Ministerial Exception Case to be Argued at U.S. Supreme Court

September 27, 2011

The oral argument at the U.S. Supreme Court in Hosanna-Tabor Evangelical Lutheran Church and School v. EEOC will be on October 5.

The specific issue is whether a teacher at a religious elementary school should be considered a "ministerial employee." If so, then many employment laws do not apply to her. The courts created the "ministerial exception" to keep government from inappropriately interfering in the internal affairs of churches. Judges agree that employment decisions about clergy have to be generally free from government rules. But what about a teacher as in this case, who teaches a secular curriculum but also is a commissioned minister, teaches religion classes, and leads students in worship and prayer?

Religious hiring by religious organizations--using religion, but not race, age, etc., as a criterion--is protected under federal, state, and local employment laws (but sometimes with restrictions if government funds are involved). That’s a statutory protection, called the "religious exemption." It is different than the "ministerial exception," which was created by judges and imposes fewer restrictions on employment decisions--but applies to a narrower set of employees. But both the religious exemption and the ministerial exception rest on the separation of church and state rightly understood: the government is not authorized to impose all and every rule on the internal affairs of houses of worship and other religious organizations.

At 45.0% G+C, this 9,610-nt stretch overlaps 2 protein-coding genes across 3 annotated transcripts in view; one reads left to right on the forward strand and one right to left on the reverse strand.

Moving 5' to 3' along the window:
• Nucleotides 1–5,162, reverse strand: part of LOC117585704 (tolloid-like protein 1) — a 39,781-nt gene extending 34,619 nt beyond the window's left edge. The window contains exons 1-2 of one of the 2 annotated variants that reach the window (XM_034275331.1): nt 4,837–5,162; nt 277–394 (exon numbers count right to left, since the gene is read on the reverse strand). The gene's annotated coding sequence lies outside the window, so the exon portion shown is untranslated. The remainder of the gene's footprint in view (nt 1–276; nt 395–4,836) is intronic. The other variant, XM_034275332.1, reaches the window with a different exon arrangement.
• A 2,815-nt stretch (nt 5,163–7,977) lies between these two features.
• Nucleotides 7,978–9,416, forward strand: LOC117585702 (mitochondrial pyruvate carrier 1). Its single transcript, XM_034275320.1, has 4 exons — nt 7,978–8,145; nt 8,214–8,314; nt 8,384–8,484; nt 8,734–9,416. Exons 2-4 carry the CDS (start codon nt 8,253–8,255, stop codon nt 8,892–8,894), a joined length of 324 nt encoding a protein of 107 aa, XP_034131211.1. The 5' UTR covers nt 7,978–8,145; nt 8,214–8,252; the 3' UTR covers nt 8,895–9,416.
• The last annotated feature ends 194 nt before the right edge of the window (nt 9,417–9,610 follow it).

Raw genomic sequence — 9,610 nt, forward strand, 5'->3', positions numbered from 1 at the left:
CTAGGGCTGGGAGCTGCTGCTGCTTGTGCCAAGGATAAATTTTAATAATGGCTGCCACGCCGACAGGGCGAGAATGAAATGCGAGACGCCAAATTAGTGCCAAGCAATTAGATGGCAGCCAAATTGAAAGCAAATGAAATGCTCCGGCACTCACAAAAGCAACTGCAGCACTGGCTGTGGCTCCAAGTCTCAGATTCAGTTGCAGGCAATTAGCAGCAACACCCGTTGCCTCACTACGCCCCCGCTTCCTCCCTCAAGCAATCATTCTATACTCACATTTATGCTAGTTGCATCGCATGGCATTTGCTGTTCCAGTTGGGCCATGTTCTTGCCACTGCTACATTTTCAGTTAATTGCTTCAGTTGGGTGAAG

There is legitimate debate about how wide the scope of the ministerial exception must be. The US Supreme Court likely will strongly uphold the principle, even if it construes its scope more narrowly than some of the federal appeals courts have done. Shockingly, the Department of Justice, stating to the Court the federal government’s position, denied that there is a ministerial exception, although conceding that some ministerial employment decisions by religious organizations must be protected. That’s more extreme than the ACLU or Americans United for Separation of Church and State. A very disheartening stance.

Source: Institutional Religious Freedom Alliance, September 26, 2011

Source: Institutional Religious Freedom Alliance, September 26, 2011

This text is provided with the understanding that ECFA is not rendering legal, accounting, or other professional advice or service. Professional advice on specific issues should be sought from an accountant, lawyer, or other professional.

Follow @ecfa